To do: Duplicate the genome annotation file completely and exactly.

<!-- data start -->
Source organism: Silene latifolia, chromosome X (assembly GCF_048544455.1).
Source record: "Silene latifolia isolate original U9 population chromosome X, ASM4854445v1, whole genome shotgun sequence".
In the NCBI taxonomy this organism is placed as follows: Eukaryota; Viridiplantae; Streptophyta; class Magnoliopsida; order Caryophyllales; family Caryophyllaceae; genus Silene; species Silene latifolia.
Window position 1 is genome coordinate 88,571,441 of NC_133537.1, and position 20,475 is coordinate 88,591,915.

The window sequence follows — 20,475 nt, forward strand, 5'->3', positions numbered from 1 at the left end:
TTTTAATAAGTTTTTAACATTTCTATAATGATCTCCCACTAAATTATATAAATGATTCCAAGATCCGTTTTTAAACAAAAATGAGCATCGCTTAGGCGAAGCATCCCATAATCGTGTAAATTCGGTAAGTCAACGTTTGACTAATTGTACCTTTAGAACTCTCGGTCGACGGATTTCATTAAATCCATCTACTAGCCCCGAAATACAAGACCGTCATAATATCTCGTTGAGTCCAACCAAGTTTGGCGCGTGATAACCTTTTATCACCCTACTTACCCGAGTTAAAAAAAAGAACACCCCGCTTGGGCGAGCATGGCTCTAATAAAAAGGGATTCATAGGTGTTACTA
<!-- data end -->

Source organism: Silene latifolia, chromosome X (assembly GCF_048544455.1).
Source record: "Silene latifolia isolate original U9 population chromosome X, ASM4854445v1, whole genome shotgun sequence".
In the NCBI taxonomy this organism is placed as follows: Eukaryota; Viridiplantae; Streptophyta; class Magnoliopsida; order Caryophyllales; family Caryophyllaceae; genus Silene; species Silene latifolia.
Window position 1 is genome coordinate 88,571,441 of NC_133537.1, and position 20,475 is coordinate 88,591,915.

The window sequence follows — 20,475 nt, forward strand, 5'->3', positions numbered from 1 at the left end:
TTTTAATAAGTTTTTAACATTTCTATAATGATCTCCCACTAAATTATATAAATGATTCCAAGATCCGTTTTTAAACAAAAATGAGCATCGCTTAGGCGAAGCATCCCATAATCGTGTAAATTCGGTAAGTCAACGTTTGACTAATTGTACCTTTAGAACTCTCGGTCGACGGATTTCATTAAATCCATCTACTAGCCCCGAAATACAAGACCGTCATAATATCTCGTTGAGTCCAACCAAGTTTGGCGCGTGATAACCTTTTATCACCCTACTTACCCGAGTTAAAAAAAAGAACACCCCGCTTGGGCGAGCATGGCTCTAATAAAAAGGGATTCATAGGTGTTACTA